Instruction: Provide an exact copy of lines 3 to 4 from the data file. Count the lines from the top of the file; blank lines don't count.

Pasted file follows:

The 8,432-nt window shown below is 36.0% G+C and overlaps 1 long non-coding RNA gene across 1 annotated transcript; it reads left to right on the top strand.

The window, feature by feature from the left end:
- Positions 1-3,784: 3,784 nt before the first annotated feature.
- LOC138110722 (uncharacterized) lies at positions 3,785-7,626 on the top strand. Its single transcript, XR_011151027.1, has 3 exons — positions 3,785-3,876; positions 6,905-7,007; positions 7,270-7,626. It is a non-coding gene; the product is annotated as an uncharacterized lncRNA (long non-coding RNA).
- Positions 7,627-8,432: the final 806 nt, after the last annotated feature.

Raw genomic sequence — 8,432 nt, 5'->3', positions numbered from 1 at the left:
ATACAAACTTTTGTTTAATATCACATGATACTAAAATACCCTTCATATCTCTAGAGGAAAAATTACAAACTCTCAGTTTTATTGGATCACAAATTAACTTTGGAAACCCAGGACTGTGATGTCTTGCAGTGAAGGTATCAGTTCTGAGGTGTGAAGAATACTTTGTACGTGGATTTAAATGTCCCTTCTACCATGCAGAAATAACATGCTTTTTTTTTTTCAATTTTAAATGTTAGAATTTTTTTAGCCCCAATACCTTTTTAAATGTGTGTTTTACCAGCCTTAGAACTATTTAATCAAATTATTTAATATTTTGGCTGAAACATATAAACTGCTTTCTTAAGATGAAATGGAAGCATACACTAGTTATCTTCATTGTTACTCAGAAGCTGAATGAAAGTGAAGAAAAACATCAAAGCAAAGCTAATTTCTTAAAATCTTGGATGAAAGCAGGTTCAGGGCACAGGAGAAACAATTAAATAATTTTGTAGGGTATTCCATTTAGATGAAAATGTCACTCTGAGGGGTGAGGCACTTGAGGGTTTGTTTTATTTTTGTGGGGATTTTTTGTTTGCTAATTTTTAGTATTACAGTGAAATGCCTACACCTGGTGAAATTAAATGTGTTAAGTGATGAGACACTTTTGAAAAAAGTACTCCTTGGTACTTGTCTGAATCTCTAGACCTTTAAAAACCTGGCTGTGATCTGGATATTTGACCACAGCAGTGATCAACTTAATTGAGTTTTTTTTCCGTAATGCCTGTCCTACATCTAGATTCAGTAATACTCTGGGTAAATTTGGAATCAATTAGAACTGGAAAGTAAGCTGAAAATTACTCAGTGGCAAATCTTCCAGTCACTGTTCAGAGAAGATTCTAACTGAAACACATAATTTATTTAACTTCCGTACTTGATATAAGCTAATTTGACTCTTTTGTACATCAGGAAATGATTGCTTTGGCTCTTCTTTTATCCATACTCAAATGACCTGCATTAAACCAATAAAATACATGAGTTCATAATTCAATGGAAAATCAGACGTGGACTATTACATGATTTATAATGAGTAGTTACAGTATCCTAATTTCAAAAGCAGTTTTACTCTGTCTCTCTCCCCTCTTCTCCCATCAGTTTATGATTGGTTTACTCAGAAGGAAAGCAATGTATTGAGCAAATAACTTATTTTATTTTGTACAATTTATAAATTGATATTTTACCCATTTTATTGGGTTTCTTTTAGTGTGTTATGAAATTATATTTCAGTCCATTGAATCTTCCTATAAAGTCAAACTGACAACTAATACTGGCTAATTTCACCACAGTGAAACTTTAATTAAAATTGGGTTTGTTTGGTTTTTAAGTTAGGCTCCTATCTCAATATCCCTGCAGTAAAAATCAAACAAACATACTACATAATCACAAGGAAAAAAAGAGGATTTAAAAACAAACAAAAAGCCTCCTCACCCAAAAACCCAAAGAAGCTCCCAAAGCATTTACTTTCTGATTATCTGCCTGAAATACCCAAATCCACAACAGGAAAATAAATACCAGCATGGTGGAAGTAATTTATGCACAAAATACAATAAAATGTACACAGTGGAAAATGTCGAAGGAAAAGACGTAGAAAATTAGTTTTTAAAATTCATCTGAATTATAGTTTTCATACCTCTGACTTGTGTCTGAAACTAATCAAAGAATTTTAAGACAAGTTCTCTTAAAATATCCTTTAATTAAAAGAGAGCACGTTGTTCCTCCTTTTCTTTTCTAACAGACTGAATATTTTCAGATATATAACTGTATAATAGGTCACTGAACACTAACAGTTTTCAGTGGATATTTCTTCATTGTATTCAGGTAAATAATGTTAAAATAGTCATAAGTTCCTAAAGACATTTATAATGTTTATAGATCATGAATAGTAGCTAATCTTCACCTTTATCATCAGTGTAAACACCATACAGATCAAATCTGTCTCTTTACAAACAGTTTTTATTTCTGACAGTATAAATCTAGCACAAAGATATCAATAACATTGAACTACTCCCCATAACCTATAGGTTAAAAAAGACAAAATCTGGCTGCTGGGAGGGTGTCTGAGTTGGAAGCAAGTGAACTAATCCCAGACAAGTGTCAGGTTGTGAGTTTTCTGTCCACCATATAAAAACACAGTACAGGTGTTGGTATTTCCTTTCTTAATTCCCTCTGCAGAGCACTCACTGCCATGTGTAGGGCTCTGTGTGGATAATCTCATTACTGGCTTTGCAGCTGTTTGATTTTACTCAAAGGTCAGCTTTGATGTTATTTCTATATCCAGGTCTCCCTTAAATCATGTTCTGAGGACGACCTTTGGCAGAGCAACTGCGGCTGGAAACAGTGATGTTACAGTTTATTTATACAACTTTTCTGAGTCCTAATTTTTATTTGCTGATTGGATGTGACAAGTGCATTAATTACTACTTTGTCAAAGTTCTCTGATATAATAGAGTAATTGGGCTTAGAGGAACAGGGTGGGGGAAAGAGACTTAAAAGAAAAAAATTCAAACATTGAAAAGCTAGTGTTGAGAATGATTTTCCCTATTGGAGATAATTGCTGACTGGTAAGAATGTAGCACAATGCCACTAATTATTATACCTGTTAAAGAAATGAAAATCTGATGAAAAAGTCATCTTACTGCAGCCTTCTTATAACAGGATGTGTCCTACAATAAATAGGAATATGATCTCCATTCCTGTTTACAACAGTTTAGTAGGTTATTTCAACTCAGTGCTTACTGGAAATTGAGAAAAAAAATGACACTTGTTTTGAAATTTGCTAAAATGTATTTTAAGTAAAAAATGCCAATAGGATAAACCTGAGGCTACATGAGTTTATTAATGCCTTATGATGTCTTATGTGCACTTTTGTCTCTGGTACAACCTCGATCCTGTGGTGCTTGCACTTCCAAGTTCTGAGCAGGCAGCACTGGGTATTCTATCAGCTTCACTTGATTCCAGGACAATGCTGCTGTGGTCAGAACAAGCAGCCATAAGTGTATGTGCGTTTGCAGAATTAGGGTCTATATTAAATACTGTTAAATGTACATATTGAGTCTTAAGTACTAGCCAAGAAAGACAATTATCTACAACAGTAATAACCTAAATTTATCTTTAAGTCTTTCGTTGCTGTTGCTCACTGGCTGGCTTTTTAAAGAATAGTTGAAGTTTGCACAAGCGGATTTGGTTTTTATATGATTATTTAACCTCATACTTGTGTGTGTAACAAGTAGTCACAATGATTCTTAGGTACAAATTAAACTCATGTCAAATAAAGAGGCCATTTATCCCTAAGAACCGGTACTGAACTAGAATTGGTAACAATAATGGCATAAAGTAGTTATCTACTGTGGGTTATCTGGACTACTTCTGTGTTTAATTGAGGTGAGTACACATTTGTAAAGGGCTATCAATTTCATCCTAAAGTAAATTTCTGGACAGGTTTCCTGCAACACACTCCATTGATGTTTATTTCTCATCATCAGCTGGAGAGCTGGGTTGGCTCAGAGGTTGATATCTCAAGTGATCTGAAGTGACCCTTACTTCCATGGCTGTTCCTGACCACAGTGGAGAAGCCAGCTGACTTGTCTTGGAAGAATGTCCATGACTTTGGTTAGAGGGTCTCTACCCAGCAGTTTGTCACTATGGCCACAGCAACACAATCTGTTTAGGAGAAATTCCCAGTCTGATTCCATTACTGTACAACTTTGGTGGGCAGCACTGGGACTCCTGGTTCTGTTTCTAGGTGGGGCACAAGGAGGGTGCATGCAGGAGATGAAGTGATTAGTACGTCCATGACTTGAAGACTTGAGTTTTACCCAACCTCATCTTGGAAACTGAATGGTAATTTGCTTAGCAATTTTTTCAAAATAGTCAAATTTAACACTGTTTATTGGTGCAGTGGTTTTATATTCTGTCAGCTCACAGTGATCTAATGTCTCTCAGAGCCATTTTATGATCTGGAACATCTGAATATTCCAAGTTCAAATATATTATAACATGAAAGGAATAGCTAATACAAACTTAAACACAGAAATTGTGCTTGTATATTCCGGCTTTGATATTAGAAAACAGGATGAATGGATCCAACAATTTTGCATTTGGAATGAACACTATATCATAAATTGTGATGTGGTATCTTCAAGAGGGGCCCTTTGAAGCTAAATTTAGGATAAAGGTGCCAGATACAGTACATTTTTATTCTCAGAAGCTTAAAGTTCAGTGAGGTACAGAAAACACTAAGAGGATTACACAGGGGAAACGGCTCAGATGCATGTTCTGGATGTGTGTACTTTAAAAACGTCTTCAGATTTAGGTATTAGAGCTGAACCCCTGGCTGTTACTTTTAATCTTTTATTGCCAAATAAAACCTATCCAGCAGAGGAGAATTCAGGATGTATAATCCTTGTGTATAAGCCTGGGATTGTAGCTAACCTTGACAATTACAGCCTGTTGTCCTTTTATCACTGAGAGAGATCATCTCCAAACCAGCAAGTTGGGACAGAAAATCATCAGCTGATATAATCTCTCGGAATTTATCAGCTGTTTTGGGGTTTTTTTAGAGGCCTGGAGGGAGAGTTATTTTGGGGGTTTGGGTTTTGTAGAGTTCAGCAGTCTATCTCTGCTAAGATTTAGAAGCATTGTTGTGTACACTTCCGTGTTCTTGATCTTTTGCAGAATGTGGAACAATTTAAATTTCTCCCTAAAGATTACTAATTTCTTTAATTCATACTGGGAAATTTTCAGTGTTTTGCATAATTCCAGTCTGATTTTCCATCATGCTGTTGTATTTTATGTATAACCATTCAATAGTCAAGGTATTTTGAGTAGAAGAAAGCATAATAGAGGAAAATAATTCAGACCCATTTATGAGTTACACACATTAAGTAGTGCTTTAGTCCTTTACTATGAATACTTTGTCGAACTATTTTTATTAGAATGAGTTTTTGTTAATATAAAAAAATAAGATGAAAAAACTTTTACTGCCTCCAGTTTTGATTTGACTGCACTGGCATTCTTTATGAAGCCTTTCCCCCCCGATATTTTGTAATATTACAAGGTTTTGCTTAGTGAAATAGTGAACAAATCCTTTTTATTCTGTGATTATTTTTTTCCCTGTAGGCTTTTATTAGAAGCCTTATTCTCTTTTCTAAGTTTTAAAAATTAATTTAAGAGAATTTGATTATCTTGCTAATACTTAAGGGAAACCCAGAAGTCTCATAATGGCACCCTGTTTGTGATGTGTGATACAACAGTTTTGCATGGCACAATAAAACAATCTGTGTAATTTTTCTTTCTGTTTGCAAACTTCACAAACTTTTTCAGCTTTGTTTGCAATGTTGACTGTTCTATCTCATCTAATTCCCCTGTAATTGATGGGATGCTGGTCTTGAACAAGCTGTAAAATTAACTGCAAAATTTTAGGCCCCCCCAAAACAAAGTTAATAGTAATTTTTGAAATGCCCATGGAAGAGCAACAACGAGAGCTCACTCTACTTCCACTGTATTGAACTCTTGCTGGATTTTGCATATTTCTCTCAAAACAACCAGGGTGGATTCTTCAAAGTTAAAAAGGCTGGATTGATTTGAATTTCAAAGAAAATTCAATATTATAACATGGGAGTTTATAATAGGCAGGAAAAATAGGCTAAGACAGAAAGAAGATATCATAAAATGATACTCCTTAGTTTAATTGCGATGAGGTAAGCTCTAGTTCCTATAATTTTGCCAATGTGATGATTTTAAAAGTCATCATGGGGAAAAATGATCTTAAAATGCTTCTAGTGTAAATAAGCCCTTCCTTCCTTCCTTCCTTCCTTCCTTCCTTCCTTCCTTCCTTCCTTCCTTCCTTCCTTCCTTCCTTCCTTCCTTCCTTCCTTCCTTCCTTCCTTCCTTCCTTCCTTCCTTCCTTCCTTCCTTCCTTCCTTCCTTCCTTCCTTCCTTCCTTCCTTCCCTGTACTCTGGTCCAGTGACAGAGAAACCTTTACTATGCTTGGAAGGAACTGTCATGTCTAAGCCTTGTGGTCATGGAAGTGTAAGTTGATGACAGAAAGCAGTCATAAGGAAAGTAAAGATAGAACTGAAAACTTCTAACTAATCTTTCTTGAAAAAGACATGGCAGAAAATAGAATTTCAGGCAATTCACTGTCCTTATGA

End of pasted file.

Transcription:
- Positions 1-3,784: 3,784 nt before the first annotated feature.
- LOC138110722 (uncharacterized) lies at positions 3,785-7,626 on the top strand. Its single transcript, XR_011151027.1, has 3 exons — positions 3,785-3,876; positions 6,905-7,007; positions 7,270-7,626. It is a non-coding gene; the product is annotated as an uncharacterized lncRNA (long non-coding RNA).